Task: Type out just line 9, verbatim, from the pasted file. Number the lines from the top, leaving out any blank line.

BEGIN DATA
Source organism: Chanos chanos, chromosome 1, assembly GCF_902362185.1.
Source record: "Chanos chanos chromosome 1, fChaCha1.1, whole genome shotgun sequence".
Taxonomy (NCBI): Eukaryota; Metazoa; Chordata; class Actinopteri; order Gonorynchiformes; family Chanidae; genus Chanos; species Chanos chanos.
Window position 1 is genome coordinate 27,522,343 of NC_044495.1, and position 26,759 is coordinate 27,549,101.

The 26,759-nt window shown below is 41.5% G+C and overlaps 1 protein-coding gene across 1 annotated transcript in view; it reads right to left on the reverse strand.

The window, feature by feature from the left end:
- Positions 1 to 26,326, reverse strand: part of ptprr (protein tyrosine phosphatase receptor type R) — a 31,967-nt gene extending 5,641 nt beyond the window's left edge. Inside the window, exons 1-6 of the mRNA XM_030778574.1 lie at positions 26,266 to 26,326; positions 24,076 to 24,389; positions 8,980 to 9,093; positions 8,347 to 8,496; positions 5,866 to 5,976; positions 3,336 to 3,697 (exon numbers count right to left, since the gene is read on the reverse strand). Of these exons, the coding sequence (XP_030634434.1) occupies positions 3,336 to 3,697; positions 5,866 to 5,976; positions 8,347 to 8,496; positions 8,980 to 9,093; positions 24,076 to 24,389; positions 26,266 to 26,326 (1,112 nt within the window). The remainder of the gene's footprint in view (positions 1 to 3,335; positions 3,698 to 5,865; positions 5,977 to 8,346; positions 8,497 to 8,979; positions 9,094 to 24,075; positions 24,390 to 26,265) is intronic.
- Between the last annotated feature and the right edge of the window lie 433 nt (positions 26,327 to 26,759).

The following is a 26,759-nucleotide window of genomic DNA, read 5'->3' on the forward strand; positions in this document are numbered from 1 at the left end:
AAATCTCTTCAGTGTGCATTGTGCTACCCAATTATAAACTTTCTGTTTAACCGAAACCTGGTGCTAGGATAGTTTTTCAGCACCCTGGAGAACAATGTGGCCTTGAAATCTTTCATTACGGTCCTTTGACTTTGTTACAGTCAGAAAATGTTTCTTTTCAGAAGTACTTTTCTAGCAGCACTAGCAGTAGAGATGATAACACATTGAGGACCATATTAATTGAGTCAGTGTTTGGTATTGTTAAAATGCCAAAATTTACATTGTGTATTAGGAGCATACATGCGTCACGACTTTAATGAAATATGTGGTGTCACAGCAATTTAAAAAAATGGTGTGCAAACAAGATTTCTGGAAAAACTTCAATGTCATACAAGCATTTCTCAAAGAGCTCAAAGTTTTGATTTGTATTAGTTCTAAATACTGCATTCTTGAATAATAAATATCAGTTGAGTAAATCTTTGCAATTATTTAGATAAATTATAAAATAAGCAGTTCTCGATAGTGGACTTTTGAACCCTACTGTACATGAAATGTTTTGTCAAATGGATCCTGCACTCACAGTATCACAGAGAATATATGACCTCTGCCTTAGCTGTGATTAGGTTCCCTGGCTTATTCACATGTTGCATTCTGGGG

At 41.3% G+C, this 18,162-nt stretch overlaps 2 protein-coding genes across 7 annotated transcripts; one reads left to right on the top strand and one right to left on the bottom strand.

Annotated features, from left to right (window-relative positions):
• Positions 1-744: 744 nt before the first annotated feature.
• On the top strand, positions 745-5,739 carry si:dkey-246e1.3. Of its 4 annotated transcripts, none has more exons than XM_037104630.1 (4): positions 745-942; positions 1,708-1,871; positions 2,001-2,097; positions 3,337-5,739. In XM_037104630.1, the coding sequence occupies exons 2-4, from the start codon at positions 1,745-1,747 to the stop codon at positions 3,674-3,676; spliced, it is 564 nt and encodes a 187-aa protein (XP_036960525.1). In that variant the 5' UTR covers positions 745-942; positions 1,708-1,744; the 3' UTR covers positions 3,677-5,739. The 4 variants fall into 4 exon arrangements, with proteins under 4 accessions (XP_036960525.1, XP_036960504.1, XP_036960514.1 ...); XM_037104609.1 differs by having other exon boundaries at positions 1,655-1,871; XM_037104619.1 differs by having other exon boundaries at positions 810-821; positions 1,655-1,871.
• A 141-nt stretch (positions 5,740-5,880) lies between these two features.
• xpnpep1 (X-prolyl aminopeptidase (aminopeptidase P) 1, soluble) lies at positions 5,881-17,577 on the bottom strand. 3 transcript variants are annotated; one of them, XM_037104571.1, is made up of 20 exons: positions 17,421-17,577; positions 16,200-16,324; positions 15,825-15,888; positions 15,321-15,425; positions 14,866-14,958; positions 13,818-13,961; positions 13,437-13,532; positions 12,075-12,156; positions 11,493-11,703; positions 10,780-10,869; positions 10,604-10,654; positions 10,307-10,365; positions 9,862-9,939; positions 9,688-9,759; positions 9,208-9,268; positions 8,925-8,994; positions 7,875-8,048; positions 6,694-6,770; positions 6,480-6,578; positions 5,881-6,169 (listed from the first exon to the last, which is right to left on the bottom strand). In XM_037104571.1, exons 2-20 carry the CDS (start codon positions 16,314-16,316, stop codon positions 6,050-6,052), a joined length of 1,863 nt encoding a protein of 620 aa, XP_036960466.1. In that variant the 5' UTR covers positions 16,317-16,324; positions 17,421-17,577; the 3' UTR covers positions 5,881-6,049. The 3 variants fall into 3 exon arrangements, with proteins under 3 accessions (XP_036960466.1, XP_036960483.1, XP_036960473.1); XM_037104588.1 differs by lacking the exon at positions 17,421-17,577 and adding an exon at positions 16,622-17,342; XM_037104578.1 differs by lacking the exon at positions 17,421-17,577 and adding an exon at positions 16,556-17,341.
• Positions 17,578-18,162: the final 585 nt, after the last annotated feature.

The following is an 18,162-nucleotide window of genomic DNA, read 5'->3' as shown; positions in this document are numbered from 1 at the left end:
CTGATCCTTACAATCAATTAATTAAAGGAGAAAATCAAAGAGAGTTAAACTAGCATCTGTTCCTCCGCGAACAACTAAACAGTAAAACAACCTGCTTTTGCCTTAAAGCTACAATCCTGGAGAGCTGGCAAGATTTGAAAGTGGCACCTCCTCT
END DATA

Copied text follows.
The following is a 26,759-nucleotide window of genomic DNA, read 5'->3' on the forward strand; positions in this document are numbered from 1 at the left end: